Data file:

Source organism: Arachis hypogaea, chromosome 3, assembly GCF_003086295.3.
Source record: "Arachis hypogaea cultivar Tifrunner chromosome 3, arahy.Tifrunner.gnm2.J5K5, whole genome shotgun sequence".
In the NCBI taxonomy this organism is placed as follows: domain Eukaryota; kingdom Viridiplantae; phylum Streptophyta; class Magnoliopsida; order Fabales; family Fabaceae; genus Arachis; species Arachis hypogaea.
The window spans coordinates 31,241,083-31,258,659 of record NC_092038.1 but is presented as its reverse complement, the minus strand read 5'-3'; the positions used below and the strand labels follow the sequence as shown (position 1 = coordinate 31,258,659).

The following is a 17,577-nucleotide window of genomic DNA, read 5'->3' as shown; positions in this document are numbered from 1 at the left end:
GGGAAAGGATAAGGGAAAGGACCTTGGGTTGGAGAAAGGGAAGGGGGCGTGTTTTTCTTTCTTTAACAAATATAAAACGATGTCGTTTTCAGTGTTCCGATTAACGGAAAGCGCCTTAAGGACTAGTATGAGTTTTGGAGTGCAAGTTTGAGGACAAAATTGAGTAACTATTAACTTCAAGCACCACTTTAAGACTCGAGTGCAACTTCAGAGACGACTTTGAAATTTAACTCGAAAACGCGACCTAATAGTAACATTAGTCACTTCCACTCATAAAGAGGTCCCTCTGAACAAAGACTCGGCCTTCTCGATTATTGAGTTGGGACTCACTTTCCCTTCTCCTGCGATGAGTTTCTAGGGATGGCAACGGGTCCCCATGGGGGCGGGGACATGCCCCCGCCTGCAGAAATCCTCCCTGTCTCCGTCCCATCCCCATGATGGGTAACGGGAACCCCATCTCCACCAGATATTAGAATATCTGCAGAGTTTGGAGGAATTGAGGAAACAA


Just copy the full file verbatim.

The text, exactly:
Source organism: Arachis hypogaea, chromosome 3, assembly GCF_003086295.3.
Source record: "Arachis hypogaea cultivar Tifrunner chromosome 3, arahy.Tifrunner.gnm2.J5K5, whole genome shotgun sequence".
In the NCBI taxonomy this organism is placed as follows: domain Eukaryota; kingdom Viridiplantae; phylum Streptophyta; class Magnoliopsida; order Fabales; family Fabaceae; genus Arachis; species Arachis hypogaea.
The window spans coordinates 31,241,083-31,258,659 of record NC_092038.1 but is presented as its reverse complement, the minus strand read 5'-3'; the positions used below and the strand labels follow the sequence as shown (position 1 = coordinate 31,258,659).

The following is a 17,577-nucleotide window of genomic DNA, read 5'->3' as shown; positions in this document are numbered from 1 at the left end:
GGGAAAGGATAAGGGAAAGGACCTTGGGTTGGAGAAAGGGAAGGGGGCGTGTTTTTCTTTCTTTAACAAATATAAAACGATGTCGTTTTCAGTGTTCCGATTAACGGAAAGCGCCTTAAGGACTAGTATGAGTTTTGGAGTGCAAGTTTGAGGACAAAATTGAGTAACTATTAACTTCAAGCACCACTTTAAGACTCGAGTGCAACTTCAGAGACGACTTTGAAATTTAACTCGAAAACGCGACCTAATAGTAACATTAGTCACTTCCACTCATAAAGAGGTCCCTCTGAACAAAGACTCGGCCTTCTCGATTATTGAGTTGGGACTCACTTTCCCTTCTCCTGCGATGAGTTTCTAGGGATGGCAACGGGTCCCCATGGGGGCGGGGACATGCCCCCGCCTGCAGAAATCCTCCCTGTCTCCGTCCCATCCCCATGATGGGTAACGGGAACCCCATCTCCACCAGATATTAGAATATCTGCAGAGTTTGGAGGAATTGAGGAAACAA